Although I’ve threatened to blog about it for some time (and still haven’t), my time with Weight Watchers continues. Quite successfully, I might add. If I lose another half a pound, I will be the lightest my wife has ever seen me. It’s rather shocking.
What I’ve always found is that it isn’t starvation for a few weeks that wins for me, or elimination of an entire nutrient or food group, but rather a change to my eating habits that I can sustain over the long term. Sometimes it feels like a big change is needed. That may be an overestimation. Check out this new paper in the American journal of Preventive Medicine:
Background: The federal government has set measurable goals for reducing childhood obesity to 5% by 2010 (Healthy People 2010), and 10% lower than 2005-2008 levels by 2020 (Healthy People 2020). However, population-level estimates of the changes in daily energy balance needed to reach these goals are lacking.
Purpose: To estimate needed per capita reductions in youths’ daily “energy gap” (calories consumed over calories expended) to achieve Healthy People goals by 2020.
Methods: Analyses were conducted in 2010 to fit multivariate models using National Health and Nutrition Examination Surveys 197102998 (N46,164) to extrapolate past trends in obesity prevalence, weight, and BMI among youth aged 2-19 years. Differences in average daily energy requirements between the extrapolated 2020 levels and Healthy People scenarios were estimated.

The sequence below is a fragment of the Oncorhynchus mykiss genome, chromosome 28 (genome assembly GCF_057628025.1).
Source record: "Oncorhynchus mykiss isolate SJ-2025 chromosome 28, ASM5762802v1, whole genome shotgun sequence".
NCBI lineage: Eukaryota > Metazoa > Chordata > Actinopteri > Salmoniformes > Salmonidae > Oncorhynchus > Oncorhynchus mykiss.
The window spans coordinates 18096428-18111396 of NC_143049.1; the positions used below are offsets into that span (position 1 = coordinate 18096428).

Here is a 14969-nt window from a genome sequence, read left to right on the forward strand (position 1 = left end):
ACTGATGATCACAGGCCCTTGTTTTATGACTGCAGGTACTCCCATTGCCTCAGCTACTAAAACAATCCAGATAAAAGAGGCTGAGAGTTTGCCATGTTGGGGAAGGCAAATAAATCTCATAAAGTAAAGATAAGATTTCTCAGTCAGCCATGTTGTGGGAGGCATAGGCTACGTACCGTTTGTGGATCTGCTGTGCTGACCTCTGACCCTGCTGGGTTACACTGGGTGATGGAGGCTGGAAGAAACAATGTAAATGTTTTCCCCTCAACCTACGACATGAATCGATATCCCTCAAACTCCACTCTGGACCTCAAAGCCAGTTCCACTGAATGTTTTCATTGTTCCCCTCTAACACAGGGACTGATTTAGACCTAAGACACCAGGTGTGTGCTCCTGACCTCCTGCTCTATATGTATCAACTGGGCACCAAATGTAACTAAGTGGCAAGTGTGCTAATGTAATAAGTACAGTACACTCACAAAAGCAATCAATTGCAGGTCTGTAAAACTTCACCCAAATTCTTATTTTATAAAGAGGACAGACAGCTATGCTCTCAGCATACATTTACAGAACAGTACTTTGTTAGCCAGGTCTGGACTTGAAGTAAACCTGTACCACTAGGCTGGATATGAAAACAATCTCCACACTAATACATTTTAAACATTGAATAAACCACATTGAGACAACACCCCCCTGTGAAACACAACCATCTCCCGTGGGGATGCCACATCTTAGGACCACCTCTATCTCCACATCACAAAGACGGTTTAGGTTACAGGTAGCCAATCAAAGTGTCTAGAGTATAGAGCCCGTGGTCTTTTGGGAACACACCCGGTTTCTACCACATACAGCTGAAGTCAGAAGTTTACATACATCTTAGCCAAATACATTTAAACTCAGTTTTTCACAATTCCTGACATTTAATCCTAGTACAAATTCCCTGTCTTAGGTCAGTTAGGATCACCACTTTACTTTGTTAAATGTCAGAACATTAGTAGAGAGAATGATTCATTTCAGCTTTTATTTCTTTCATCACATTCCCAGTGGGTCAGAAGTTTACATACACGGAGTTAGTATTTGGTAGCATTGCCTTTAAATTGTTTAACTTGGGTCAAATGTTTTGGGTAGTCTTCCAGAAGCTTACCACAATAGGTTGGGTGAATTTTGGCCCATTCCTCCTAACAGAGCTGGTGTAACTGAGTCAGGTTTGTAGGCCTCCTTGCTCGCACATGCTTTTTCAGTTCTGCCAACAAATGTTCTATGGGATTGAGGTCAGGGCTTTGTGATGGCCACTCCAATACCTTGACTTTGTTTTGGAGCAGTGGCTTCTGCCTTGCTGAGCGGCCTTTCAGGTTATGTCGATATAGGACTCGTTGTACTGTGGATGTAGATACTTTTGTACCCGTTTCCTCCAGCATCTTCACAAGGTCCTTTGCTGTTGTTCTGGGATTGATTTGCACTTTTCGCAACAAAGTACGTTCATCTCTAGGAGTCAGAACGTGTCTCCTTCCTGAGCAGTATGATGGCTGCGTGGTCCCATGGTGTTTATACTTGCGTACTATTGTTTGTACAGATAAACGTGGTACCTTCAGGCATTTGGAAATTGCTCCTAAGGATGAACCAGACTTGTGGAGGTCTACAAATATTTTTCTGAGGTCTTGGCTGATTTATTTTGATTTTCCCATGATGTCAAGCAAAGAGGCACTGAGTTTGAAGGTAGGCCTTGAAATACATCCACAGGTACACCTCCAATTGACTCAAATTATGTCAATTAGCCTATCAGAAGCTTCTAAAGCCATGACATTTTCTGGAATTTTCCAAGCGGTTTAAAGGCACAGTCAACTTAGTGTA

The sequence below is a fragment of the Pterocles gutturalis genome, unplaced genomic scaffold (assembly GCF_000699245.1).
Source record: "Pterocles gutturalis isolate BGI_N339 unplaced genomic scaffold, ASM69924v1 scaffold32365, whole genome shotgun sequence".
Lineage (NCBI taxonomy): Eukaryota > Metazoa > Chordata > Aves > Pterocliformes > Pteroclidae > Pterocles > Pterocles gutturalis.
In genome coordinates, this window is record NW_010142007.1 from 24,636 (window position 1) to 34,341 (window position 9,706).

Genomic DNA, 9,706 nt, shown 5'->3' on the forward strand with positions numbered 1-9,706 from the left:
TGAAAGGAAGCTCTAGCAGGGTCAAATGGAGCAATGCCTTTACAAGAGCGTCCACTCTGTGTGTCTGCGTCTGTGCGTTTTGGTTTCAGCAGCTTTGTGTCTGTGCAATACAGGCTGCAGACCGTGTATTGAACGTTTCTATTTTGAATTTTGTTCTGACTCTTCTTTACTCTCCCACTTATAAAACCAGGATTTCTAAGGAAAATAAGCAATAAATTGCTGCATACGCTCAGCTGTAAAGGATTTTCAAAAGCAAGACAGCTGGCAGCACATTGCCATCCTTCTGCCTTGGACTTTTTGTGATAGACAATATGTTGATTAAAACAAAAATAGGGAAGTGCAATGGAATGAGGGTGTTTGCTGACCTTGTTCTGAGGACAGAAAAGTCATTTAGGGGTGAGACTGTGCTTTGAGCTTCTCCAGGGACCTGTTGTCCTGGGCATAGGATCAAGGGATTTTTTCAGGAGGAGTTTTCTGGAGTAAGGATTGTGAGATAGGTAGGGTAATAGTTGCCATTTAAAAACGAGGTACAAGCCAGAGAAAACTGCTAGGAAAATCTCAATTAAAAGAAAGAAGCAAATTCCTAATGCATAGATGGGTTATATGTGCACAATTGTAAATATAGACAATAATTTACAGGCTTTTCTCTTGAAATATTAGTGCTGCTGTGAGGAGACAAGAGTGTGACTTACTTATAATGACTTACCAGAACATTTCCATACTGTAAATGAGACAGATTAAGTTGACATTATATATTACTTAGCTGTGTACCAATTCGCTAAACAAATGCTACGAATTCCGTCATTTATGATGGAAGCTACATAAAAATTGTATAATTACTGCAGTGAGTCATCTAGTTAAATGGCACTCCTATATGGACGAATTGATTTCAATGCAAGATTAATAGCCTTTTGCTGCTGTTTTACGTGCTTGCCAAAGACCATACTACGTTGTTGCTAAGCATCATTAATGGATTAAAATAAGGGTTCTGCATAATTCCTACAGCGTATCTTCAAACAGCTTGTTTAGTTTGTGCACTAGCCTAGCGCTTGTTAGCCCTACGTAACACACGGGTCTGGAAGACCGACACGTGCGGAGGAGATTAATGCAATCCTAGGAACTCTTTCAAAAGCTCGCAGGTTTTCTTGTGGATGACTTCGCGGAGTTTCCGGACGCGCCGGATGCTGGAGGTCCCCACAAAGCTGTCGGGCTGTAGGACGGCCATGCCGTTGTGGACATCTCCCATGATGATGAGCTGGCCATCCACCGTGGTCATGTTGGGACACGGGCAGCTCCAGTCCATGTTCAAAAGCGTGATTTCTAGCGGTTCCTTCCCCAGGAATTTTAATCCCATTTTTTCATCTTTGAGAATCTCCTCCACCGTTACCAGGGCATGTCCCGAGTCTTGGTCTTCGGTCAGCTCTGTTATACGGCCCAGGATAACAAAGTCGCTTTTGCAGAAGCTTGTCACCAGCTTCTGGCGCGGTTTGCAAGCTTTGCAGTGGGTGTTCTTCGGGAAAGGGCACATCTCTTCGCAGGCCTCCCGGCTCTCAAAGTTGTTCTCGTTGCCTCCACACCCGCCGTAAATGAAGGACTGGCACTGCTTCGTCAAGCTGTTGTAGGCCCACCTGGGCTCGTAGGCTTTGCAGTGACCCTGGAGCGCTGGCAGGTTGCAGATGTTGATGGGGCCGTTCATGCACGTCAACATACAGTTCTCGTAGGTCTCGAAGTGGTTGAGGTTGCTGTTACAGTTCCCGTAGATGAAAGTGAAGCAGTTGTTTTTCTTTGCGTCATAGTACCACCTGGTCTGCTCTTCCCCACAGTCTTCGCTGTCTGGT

When I started WW a couple months ago, they recommended I lose 10% of my weight as a goal. I scoffed. That seemed impossible. Yet now I’m less than a pound away from that goal. Reducing childhood obesity to a level of 14.6% in 2020 would also be a big deal. That sounds almost impossible.
But let’s say we want to make that happen. What would kids need to do in order to reach that? They’d need to increase their energy expenditure an average of 64 kcal/day.
I kid you not. 64 calories. That means they could either burn off 64 more calories, or consume 64 calories less. That’s… just not that big a deal in the scheme of things. The authors of the paper even offer some hekpful suggestions:
1. Afterschool programs for kids in grade K-5 can burn off about 25 kcal/day.
2. Replacing sugared-beverages in schools with water could result in consuming 12 kcal/day less.
I really don’t want to minimize the issue. Sustained behavioral change at the population level is hard. But I’m tired of reading piece after piece on how bad obesity is or how much it costs us. We know there is a problem. Let’s fix it.
[Cross-posted at The Incidental Economist]